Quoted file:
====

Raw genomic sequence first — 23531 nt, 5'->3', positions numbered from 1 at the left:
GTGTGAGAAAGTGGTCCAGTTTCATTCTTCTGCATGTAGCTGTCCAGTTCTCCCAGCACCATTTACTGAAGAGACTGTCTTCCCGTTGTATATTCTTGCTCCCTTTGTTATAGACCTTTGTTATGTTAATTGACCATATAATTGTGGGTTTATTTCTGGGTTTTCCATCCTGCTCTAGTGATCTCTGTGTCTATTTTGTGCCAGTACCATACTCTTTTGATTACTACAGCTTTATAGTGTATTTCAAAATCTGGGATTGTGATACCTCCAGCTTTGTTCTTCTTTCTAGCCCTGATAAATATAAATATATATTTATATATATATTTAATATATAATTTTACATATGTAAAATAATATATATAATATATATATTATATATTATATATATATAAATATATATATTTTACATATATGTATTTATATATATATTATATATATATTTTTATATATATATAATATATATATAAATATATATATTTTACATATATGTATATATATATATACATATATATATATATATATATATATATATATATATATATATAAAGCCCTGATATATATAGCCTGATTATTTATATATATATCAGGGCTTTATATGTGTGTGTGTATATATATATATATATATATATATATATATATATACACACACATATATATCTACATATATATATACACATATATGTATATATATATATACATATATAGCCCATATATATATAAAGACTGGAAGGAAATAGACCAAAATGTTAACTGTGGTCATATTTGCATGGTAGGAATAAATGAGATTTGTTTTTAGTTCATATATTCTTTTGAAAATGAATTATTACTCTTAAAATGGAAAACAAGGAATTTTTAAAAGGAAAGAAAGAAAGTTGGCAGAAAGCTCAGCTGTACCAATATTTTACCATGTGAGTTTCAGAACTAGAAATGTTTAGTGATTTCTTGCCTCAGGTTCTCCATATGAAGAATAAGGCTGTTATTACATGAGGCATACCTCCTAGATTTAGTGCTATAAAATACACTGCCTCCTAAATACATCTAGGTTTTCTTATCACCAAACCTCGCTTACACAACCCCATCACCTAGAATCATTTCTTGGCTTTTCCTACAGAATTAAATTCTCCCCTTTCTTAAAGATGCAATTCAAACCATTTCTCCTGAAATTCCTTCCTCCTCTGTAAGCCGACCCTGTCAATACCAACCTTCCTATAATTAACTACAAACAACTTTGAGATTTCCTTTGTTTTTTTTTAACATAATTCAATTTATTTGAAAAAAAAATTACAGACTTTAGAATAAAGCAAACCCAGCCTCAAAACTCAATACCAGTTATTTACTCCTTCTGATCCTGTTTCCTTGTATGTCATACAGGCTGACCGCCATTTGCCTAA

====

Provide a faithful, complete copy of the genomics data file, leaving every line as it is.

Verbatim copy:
Raw genomic sequence first — 23531 nt, 5'->3', positions numbered from 1 at the left:
GTGTGAGAAAGTGGTCCAGTTTCATTCTTCTGCATGTAGCTGTCCAGTTCTCCCAGCACCATTTACTGAAGAGACTGTCTTCCCGTTGTATATTCTTGCTCCCTTTGTTATAGACCTTTGTTATGTTAATTGACCATATAATTGTGGGTTTATTTCTGGGTTTTCCATCCTGCTCTAGTGATCTCTGTGTCTATTTTGTGCCAGTACCATACTCTTTTGATTACTACAGCTTTATAGTGTATTTCAAAATCTGGGATTGTGATACCTCCAGCTTTGTTCTTCTTTCTAGCCCTGATAAATATAAATATATATTTATATATATATTTAATATATAATTTTACATATGTAAAATAATATATATAATATATATATTATATATTATATATATATAAATATATATATTTTACATATATGTATTTATATATATATTATATATATATTTTTATATATATATAATATATATATAAATATATATATTTTACATATATGTATATATATATATACATATATATATATATATATATATATATATATATATATATATAAAGCCCTGATATATATAGCCTGATTATTTATATATATATCAGGGCTTTATATGTGTGTGTGTATATATATATATATATATATATATATATATATATACACACACATATATATCTACATATATATATACACATATATGTATATATATATATACATATATAGCCCATATATATATAAAGACTGGAAGGAAATAGACCAAAATGTTAACTGTGGTCATATTTGCATGGTAGGAATAAATGAGATTTGTTTTTAGTTCATATATTCTTTTGAAAATGAATTATTACTCTTAAAATGGAAAACAAGGAATTTTTAAAAGGAAAGAAAGAAAGTTGGCAGAAAGCTCAGCTGTACCAATATTTTACCATGTGAGTTTCAGAACTAGAAATGTTTAGTGATTTCTTGCCTCAGGTTCTCCATATGAAGAATAAGGCTGTTATTACATGAGGCATACCTCCTAGATTTAGTGCTATAAAATACACTGCCTCCTAAATACATCTAGGTTTTCTTATCACCAAACCTCGCTTACACAACCCCATCACCTAGAATCATTTCTTGGCTTTTCCTACAGAATTAAATTCTCCCCTTTCTTAAAGATGCAATTCAAACCATTTCTCCTGAAATTCCTTCCTCCTCTGTAAGCCGACCCTGTCAATACCAACCTTCCTATAATTAACTACAAACAACTTTGAGATTTCCTTTGTTTTTTTTTAACATAATTCAATTTATTTGAAAAAAAAATTACAGACTTTAGAATAAAGCAAACCCAGCCTCAAAACTCAATACCAGTTATTTACTCCTTCTGATCCTGTTTCCTTGTATGTCATACAGGCTGACCGCCATTTGCCTAA